Over the South, the forecast improvement areas are little changed since the August 2 forecast, with the best odds for improvement continuing over the Gulf and Atlantic coastal regions based on climatology, medium-range rainfall forecasts, and the CPC September-November precipitation outlook. The confidence for improvement is not quite as high as in the earlier forecasts, given the recent intensification of drought caused by the August heat wave, which was forecast to continue into the first days of the forecast period. The drought outlook continues to show relatively less conviction for improvement from northern Alabama into Kentucky, a region that has been depicted by the "some improvement" category and also includes an area of persistence in large parts of Kentucky and Tennessee, as well as over the new drought area in southern Illinois and southeastern Missouri. This region is forecast to see declining soil moisture levels during the first 2 weeks of the forecast period, and long-range seasonal forecasts are more equivocal on the odds for abundant rains away from the coast. Of course, the tracks of future tropical weather systems are unknown, and the drought situation could improve quickly if soaking tropical rains move northward from the Gulf. With near-record rainfall deficits this year in the core D4 drought area in Tennessee and Alabama, even a direct hit by a hurricane may not be enough to end the drought. The Palmer drought index probability maps produced by the National Climatic Data Center show the odds for the index to increase to marginal drought levels at -2.0 by November range from 0 to 7 percent over northeastern Alabama and parts of Georgia and Florida. The odds for drought ending rains by that time (index of -0.5) are given as 0 to 2 percent for much of the Southeast.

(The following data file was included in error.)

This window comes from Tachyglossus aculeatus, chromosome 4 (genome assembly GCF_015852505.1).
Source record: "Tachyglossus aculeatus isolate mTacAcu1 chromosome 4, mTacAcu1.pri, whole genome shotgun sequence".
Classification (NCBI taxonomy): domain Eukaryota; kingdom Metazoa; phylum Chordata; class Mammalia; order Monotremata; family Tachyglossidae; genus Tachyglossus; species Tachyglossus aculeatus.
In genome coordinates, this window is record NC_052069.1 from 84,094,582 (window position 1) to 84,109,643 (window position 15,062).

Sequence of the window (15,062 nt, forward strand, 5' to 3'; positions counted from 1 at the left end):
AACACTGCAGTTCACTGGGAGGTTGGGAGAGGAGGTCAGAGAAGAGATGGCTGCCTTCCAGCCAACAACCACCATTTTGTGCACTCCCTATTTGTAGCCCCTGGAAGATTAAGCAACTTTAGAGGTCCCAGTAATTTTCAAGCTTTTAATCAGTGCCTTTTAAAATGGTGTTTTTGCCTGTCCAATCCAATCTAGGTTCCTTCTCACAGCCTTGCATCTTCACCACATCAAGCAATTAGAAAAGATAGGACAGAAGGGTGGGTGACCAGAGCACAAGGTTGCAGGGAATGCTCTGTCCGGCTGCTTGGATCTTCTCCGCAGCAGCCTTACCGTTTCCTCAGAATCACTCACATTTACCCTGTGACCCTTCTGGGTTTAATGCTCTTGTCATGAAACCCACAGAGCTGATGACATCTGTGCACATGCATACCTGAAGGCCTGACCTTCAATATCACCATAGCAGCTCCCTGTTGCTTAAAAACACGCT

To the north, this forecast does show more improvement than in the previous forecast, based on a continuing wet pattern from the Upper Midwest across the northern parts of the Ohio Valley for the first 10 days of the period. The Palmer probabilities for improvement to November for northern Michigan, Wisconsin, and Minnesota are not as high as in the areas farther south, so this area has been changed to show more limited improvement. The forecast for less improvement from northern Minnesota into northern Michigan is also consistent with the CAS forecast of soil moisture for November, which shows dry soils tending to linger in this region. CAS also shows marked improvement farther south from northern Indiana into southern Michigan, as well as over the mid-Atlantic region.

The main change in the West from the August 2 Outlook was the introduction of the improvement area from eastern Oregon into northwestern Montana and south into northern California. The main reason for the change is that this forecast period goes into November, when cooler weather and increased rain and snow typically reduce drought in the Northwest. The fact that the official September-November precipitation forecast shows an area of above-normal from Washington into western Montana increases confidence that some degree of improvement will occur. Increased wetness would also be consistent with La Niña composites for this time period, the odds favoring La Niña developing shortly and continuing into winter.

In Hawaii, rainfall amounts from Tropical Storm Flossie in mid August generally totaled less than 2 inches, and amounts tended to be under 1 inch in the drought areas, so the storm brought little relief. Long-range models continue to shift the odds slightly toward below-normal rainfall into November for the islands, so continued drought is forecast.

NOAA/ National Weather Service
NOAA Center for Weather and Climate Prediction
Climate Prediction Center
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Page Author: Climate Prediction Center Internet Team
Page last modified: August 16, 2007